In a 1980 speech, PLF’s managing attorney Raymond Momboisse turned reality on its head by attacking environmentalists for their ‘selfish, self-centered motivation…; their ability to conceal their true aims in lofty sounding motives of public interest; their indifference to the injury they inflict on the masses of mankind; their ability to manipulate the law and the media; and most of all, their power to inflict monumental harm on society.’
Business interests funded the establishment of law and economics programs in leading law schools to support scholarly research advancing the premise that the unregulated marketplace produces the most efficient—and thereby the most just—society. Business funded all-expense-paid seminars at prestigious universities such as George Mason and Yale to introduce sitting judges to these economic principles and their application to jurisprudence.
Corporations began to create their own ‘citizen’ organizations with names and images that were carefully constructed to mask their corporate sponsorship and their true purpose. The National Wetlands Coalition, which features a logo of a duck flying blissfully over a swamp, was sponsored by oil and gas companies and real estate developers to fight for the easing of restrictions on the conversion of wetlands into drilling sites and shopping malls. Consumer Alert fights government regulations of product safety. Keep America Beautiful attempts to give its sponsors, the bottling industry, a green image by funding anti-litter campaigns, while those same sponsors fight mandatory recycling legislation. The strategy is to convince the public that litter is the responsibility of consumers—not the packaging industry.
The views of these and similar industry sponsored groups—thirty-six of them are documented in Masks of Deception: Corporate Front Groups in America—are regularly reported in the press as the views of citizen advocates. The sole reason for their existence is to convince the public that the corporate interest is the public interest and that labor, health, and the environment are ‘special’ interests. The top funders of such groups include Dow Chemical, Exxon, Chevron USA, Mobil, DuPont, Ford, Phillip Morris, Pfizer, AnheuserBusch, Monsanto, Proctor & Gamble, Phillips Petroleum, AT&T, and Arco.
Business interests funded the formation of new conservative policy think tanks such as The Heritage Foundation and revived lethargic pro-establishment think tanks such as the American Enterprise Institute, which experienced a tenfold increase in its budget. In 1978, the Institute for Educational Affairs was formed to match corporate funders with sympathetic scholars producing research studies supporting corporate views on economic freedom. [See the graph for the effect the memo had on the growth of think tanks. ]
In 1970, only a handful of the Fortune 500 companies had public affairs offices in Washington. By 1980, more than 80 percent did. In 1974, labor unions accounted for half of all political action committee (PAC) money. By 1980, the unions accounted for less than a fourth of this funding. With the inauguration of the U. S. President Ronald Reagan in 1981, the ideological alliance of corporate libertarians consolidated its control over the instruments of power.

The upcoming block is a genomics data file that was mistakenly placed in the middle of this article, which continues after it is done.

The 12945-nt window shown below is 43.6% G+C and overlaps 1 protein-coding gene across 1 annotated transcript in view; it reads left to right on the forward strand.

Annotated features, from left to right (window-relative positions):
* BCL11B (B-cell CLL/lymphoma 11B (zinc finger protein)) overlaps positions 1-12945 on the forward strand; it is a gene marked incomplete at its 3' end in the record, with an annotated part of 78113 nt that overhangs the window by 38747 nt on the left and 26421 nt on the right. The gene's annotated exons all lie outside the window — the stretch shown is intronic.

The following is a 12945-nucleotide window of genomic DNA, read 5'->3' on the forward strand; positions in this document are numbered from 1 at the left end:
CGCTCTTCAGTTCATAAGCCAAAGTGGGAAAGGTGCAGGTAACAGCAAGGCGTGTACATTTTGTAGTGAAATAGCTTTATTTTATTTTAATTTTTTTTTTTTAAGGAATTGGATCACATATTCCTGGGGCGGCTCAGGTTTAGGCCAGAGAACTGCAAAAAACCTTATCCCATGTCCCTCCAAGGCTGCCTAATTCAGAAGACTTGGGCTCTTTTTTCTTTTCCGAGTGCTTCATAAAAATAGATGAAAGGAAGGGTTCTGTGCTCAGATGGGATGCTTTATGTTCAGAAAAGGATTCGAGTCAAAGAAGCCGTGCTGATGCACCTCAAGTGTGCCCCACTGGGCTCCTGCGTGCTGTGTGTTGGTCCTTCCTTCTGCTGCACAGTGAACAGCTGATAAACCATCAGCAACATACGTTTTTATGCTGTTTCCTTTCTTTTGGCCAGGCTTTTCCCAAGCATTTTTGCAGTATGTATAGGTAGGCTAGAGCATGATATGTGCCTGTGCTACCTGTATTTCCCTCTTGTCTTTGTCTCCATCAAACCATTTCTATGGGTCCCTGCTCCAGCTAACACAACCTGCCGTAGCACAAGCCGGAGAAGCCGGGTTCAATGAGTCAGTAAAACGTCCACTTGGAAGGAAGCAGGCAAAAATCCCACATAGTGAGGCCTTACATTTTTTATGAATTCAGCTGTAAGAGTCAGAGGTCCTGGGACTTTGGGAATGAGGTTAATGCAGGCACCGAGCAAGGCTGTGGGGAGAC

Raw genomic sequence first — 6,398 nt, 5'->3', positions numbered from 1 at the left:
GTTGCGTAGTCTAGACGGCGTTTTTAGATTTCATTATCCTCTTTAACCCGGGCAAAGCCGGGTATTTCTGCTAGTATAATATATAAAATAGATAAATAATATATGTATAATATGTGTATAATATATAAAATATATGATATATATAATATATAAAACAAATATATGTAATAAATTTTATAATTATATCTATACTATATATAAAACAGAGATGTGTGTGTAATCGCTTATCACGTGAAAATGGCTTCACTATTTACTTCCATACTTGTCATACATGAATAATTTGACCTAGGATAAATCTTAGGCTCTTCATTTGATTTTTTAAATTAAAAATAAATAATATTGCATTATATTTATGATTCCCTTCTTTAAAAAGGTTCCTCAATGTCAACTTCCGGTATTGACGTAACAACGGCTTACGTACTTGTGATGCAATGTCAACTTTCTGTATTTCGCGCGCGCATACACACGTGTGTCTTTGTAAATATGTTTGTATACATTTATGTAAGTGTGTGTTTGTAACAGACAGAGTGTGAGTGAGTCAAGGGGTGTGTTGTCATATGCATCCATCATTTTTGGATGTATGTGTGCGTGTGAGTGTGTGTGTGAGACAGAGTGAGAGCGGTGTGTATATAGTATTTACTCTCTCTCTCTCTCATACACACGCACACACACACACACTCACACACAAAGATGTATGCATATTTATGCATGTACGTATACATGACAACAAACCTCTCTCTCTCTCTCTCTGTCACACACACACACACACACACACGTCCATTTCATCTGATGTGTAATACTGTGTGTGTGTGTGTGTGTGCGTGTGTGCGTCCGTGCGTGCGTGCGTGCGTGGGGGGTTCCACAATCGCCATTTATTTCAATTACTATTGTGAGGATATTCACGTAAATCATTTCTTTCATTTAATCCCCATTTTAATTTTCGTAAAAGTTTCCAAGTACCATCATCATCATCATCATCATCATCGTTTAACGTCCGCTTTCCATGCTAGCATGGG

Business roundtables are national associations of the chief executive officers (CEOs) of the largest transnational corporations.
The first Business Roundtable was formed in the United States in 1972 [the year after the Powell Memo]. Its 200 members include the heads of 42 of the 50 largest Fortune 500 U. S. industrial corporations…. The head of General Motors sits with the head of Ford and Chrysler—and so on with each major industry. In this forum, the heads of the world’s largest U. S. based corporations put aside their competitive differences to reach a consensus on issues of social and economic policy in America.
Once positions are defined, the Roundtable organizes aggressive campaigns to gain their political acceptance, including personal visits by its member CEOs to individual Senators and representatives.
The Roundtable took an especially active role in campaigning for the North American Free Trade Agreement (NAFTA). Recognizing that the public might see free trade as a special interest issue if touted by an exclusive club of the country’s 200 largest transnationals, the Roundtable created a front organization, USA*NAFTA, that enrolled some 2,300 U. S. corporations and associations as members. Roundtable members bombarded Americans with assurances through editorials, op-ed pieces, news releases, and radio and television commentaries that NAFTA would provide them with high paying jobs, stop immigration from Mexico, and raise environmental standards. [All of which turned out to be grossly untrue. In fact, just the opposite happened.]
Two months after writing the memo Powell was appointed to the US Supreme Court, where he served for 15 years until just before his 80th birthday. One might expect that he would have been strongly conservative. But according to Wikipedia, “He developed a reputation as a judicial moderate, and was known as a master of compromise and consensus-building.” Powell apparently had no idea at the time that his 14 page memo would so thoroughly change the course of American history.
Why did the strategy in the Powell Memo work so well? Because it pushed correctly on the right high leverage points.